KOLKATA: When Apurba Kumar Goswami got admitted to AMRI Hospital in Mukundapur, under general surgeon Dr Susenjit Prasad Mahato in the third week of May, the treating doctor and his team could not have imagined the surprise that awaited them inside the 34-year-old patient.
The patient had Situs Inversus Totalis (SIT), where the internal organs are transposed on the opposite side of the body, a rare anomaly.
In Goswami’s case, while his liver and gall bladder were found on the left, his stomach and spleen were inclined towards the right. Even his heart was placed on the right side of the chest, instead of the usual left positioning.
The patient came to the hospital with compliant of acute pain on the left side of his stomach.
Dr Mahato was initially baffled but after conducting ultrasonography and other tests, he traced the pain to the patient’s gall bladder, which had got infected and was filled with pus.
Since his gall bladder was on the left, which is usually found in the right side of the body, below the liver, Dr Mahato had faced initial difficulties in understanding the disease.
While his inflated gall bladder had some stones the organ was pressing on to his bile ducts, he was also detected with jaundice, causing further problems. In order to surgically treat Goswami’s gall bladder, the doctors had to address these issues first and the case was referred to senior consultant, gastroenterology, Dr Gautam Das for ERCP. The procedure – Endoscopic Retrograde Cholangiopancreatography – is used to diagnose and treat problems in the liver, gallbladder, bile ducts, and pancreas, combining X-ray and endoscope.
“I conducted ERCP to implant a stent inside his bile duct so that the issue she faced could be controlled and his gall bladder could be surgically treated, which was crucial to save his life. The position of his internal organs, however, made it difficult to conduct the ERCP since the manoeuvres needed to conduct the procedure is usually done with the right hand on the right side. In his case, I had to do it form the reverse angle,” Dr Das said.
After a successful ERCP procedure, Dr Mahato and his team took over to conduct surgery so that his gall bladder stones and the pus-filled infection could be treated. “Both the ERCP procedure and the surgery were difficult as we had to improvise our ways to conduct surgery on organs which are not where they are supposed to be. The surgery took around two hours. Patient’s recovery has been quite good and he’s doing quite well now,” Dr Mahato said.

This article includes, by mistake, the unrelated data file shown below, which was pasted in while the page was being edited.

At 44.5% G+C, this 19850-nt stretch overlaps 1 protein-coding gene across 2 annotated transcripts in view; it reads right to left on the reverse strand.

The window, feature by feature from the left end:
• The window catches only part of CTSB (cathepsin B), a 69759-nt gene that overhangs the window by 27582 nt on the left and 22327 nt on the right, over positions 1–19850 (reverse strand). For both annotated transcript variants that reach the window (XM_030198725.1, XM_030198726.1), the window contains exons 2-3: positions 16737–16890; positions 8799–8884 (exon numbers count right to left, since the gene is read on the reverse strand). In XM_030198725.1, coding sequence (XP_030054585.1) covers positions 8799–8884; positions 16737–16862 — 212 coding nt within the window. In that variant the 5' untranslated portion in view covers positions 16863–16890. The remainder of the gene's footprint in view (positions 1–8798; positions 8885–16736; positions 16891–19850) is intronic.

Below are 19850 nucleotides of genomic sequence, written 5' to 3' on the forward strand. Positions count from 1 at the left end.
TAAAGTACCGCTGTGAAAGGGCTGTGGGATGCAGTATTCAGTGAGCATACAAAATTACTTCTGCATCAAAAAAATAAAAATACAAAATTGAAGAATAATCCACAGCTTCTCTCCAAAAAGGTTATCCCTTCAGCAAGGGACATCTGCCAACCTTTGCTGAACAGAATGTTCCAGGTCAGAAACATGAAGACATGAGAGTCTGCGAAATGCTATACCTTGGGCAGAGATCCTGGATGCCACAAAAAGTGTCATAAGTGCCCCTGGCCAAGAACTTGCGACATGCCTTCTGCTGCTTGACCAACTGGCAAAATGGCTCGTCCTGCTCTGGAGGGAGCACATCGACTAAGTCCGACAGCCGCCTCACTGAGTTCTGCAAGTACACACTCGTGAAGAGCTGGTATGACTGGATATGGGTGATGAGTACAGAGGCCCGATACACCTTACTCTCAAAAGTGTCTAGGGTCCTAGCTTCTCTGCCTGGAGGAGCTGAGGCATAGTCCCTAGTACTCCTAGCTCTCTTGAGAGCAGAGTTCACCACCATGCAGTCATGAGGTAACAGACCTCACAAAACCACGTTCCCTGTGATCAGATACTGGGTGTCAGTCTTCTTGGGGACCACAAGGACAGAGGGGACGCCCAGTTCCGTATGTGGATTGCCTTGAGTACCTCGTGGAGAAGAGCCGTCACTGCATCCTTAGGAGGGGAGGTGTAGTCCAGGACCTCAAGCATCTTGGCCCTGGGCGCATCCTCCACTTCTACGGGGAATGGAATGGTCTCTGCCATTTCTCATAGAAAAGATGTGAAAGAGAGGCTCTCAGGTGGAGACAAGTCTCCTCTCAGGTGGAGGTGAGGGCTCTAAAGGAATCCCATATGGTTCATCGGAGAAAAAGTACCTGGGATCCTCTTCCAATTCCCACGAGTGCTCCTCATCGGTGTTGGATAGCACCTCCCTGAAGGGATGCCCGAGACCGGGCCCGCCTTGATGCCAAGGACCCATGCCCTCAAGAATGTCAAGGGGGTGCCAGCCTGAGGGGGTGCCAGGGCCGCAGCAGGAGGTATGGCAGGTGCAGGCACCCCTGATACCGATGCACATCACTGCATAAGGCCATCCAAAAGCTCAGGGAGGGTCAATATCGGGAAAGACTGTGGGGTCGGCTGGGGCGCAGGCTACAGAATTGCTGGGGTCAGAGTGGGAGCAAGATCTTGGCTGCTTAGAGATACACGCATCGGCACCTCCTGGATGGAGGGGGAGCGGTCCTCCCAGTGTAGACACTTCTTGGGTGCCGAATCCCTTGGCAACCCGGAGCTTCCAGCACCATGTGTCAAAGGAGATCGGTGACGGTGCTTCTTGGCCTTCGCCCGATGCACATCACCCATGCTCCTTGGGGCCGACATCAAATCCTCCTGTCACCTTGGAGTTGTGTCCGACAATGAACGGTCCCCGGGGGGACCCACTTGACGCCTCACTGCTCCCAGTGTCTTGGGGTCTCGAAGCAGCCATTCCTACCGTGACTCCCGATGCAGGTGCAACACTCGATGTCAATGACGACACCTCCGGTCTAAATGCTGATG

Both Dr Das and Dr Mahato agreed that conducting ERCP and laparoscopic cholecystectomy in a patient like Mr Goswami are technically more demanding as it needs doctors to reorient their visual motor skills, focusing on the abdomen’s left upper quadrant, instead of the right upper quadrant, due the positioning of his organs.
The 34-year-old Kasba resident, said that he was aware that he had dextocardia, a congenital condition where the heart is pointed towards the right instead of the left. “When I was around four years old, I had severe chest congestion and my father had taken me to a doctor, where an X-ray revealed about the unique positioning of my heart. I, however, had no idea that all my internal organs were in opposite positions,” he said.
“I have been suffering from pain on the left side of my stomach since 2018 but despite conducting necessary tests nothing was revealed and doctors could not understand the reason behind the acute pain. I am grateful to Dr Mahato and Dr Das for finding out what was wrong with me and providing me the right treatment,” he added.
Doctors Mahato and Das both said that Situs Inversus Totalis is a rare congenital abnormality but most affected individuals can live a normal life without any disabilities. They also pointed out that misdiagnosis of SIT can have dire consequences for a patient’s quality of life and in case of undiagnosed pain.
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